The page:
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What happens to missing military and civilian personal when the US withdraws from Iraq?

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posted on Jan, 22 2011 @ 05:24 PM
Okay, I have been thumbing through the news and I check on the Iraq situation quite frequently. At present the US military is at a reduced capacity in an advisory and assistance role in operation called New Dawn. Moqtada Al Sadr, Shiite firebrand and ringleader of the Mahdi Army returned to stir the pot politically and is now back in Iran. His stay was only brief. The feuding Iraqi Parliament has reconvened, with a coalition, and a National-Unity government after months of bitter and bloody negotiations with embattled Prime Minister Nouri Al Maliki remaining at the helm. Iraqi infrastructure is in disrepair and last year there was widespread energy protests over shortages of electricity. The violence has continued with scores being killed daily in attacks and bombings.

So, Iraq is as it was when the US and allies arrived. In the melancholy known as Iraq both now and when the US pulls out, what will become of those missing on both the military and civilian side of the US involvement there? An article shown in the Washington Post via the Associated Press, Search goes on for missing Americans in Iraq, brought this crucial element of the drama known as the Iraq War to my attention, as it should everyone else regardless about how we feel about the conflict personally or politically.

To heighten the grim nature of this predicament, if some forgot another person who vanished without a trace in another of America's military adventures in the region was downed Navy pilot Scott Speicher from the First Gulf War. His remains were only recently discovered in 2009. Then we have stories of those who went missing during other conflicts like the Korea and Vietnam War, some have never been recovered to this day. In the present another conflict is drawing down and what will happen to others who met fates of being abducted during times of heavy US involvement in Iraq?

One situation that brought this issue to my attention is a case involving a US Army Reservist, Ahmed Kousay al-Taie. He is an Iraq born interpreter, and US resident who went back to his country to help out. Like other service members of the past, he fell in love and ventured off post amid warnings by his superiors. We all know what the outcome was for that reckless act. He remains missing along with others, but he is last remaining US military member whose whereabouts are unknown. At present, there is a US Army unit called the Personnel Recovery Division that is tasked with the recovery of the missing as the US forces gear-up to leave entirely.

Search goes on for missing Americans in Iraq

The military said it is developing a plan to transfer the cases concerning American citizens to the U.S. State Department, which has promised to maintain a strong diplomatic presence after the troops leave. The other cases will be turned over to their respective countries.

It is getting dangerously close to zero hour, and when that happens how will the US State Department tackle this issue once the firepower is gone and they have to negotiate with an Iraqi Government that seems to be taking a stance of becoming distant from the US? Before, they could rely on armed troops, drones, gunships, and other fire power if needed to recover a hostage, secure the remains of fallen comrade or civilian, and other search and rescue efforts. That capability will be gone when the US departs, and will the Iraqi government cooperate with ours when the time comes? It would be another insult to those who participated in this conflict if this matter remains unresolved. So, will these people's whereabouts remain a mystery as the US leaves Iraq, and with time will they fade from memory completely?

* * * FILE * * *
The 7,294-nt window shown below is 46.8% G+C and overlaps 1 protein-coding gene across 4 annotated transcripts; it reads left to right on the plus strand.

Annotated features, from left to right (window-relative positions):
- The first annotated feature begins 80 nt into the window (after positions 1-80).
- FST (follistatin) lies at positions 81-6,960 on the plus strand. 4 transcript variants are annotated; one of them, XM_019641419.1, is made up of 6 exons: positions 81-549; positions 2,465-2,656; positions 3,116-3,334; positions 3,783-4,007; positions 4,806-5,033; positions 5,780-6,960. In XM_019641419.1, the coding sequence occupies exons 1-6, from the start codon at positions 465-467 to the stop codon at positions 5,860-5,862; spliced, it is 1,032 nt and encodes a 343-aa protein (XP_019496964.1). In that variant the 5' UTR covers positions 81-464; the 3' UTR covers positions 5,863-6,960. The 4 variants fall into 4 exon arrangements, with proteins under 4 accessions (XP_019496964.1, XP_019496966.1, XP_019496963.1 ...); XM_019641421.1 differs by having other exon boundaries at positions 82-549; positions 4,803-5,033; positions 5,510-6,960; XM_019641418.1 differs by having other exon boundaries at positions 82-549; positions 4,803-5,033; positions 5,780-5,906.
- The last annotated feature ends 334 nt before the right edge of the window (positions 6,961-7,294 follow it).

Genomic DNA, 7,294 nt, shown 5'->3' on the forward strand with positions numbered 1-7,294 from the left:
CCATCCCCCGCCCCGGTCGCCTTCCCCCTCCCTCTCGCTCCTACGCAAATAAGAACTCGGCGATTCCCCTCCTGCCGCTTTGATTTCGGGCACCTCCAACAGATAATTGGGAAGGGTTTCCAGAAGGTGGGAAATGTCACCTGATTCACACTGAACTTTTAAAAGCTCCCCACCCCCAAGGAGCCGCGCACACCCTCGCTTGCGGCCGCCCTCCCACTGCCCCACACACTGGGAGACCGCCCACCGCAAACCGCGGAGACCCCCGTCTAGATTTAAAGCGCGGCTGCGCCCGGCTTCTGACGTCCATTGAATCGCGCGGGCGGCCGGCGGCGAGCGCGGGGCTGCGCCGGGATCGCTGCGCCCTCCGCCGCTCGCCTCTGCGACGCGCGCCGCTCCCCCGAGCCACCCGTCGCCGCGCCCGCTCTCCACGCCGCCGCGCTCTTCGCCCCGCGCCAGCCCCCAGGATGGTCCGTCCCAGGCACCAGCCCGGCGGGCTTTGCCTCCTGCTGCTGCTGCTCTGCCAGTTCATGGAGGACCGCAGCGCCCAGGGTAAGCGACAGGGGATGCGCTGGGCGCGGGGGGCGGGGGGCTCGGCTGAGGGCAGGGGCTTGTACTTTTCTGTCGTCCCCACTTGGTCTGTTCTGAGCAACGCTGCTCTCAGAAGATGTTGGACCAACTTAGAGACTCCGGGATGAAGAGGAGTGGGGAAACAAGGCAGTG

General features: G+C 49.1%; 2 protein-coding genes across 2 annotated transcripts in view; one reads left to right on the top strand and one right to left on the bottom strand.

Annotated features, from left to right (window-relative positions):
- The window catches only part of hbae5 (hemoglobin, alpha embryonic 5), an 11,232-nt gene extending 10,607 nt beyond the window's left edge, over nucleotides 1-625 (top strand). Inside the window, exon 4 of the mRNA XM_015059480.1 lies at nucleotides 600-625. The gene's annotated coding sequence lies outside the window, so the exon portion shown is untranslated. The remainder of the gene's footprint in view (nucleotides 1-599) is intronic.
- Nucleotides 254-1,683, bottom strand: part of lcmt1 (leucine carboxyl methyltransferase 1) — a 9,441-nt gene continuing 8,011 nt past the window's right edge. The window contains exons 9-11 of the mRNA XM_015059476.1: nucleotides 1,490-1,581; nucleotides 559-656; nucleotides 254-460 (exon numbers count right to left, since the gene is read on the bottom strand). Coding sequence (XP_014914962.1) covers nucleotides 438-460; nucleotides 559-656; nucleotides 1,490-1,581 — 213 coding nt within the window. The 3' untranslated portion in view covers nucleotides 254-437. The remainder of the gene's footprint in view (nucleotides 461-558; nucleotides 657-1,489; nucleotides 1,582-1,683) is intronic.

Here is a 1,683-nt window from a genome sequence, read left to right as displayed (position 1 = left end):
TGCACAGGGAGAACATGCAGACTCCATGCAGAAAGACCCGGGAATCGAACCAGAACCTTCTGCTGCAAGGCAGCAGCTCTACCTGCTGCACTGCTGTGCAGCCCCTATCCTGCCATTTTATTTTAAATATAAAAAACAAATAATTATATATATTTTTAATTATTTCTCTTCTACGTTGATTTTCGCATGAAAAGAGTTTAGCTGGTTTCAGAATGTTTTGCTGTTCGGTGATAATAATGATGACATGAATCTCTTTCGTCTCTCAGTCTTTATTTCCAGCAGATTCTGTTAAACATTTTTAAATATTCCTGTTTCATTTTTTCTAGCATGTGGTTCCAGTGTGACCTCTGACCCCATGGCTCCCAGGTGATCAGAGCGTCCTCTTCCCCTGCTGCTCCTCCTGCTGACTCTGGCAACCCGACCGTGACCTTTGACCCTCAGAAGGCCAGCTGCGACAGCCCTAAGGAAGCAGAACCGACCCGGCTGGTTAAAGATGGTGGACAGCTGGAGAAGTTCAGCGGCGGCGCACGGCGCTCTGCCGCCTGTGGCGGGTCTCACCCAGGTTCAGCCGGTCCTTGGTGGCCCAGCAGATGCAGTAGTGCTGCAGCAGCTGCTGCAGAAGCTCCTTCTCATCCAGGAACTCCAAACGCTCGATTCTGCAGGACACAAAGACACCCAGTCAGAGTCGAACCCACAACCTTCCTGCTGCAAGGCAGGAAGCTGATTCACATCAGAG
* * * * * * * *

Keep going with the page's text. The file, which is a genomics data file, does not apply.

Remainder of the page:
edit on 22-1-2011 by Jakes51 because: (no reason given)

edit on 1/23/2011 by 12m8keall2c because: edited spelling and grammatical per post author's request

posted on Jan, 22 2011 @ 05:46 PM
They will continue to investigate until the missing are discovered. The US still sends Missions to investigate/recover remains whenever they get information that could lead to recovery. There are at least a dozen such missions every year in Vietnam and the surrounding areas.

posted on Jan, 22 2011 @ 06:11 PM
US left POW's in Vietnam.

The Paris Peace talks agreement was for the US to pay 4 billion dollars for reparations negotiated by Henery Kissenger. Vietnam in good faith released half of the POWs held. Then the US reneged on the payment so Vietnam kept the other half. Nixon was having Watergate trouble at the time and the deal to Pay North Vietnam 4 billions was not widely know and Nixon under pressure from Watergate did not risk another polical battle over the Military POWs, just left them to rot.

Over the years sightings of LIVE American POWs have been recorded along with satellite images. This evidence has been given to President GW Bush, Sen McCain and many others in the Congress. All we ever had to do is keep our agreement from the Paris Peace Treaty and ALL POWs would have come home.

The US will leave it's soliders behind. The US would rather save 4 Billion and a political embarrassment than Honor the Men who serve this Nation.

Korea has the same type of stories.


posted on Jan, 23 2011 @ 09:47 AM

Originally posted by brokedown

Over the years sightings of LIVE American POWs have been recorded along with satellite images. This evidence has been given to President GW Bush, Sen McCain and many others in the Congress.

What is your source for this information ?

How does one distinguish an American POW from a satellite image ?

Thanks brokedown

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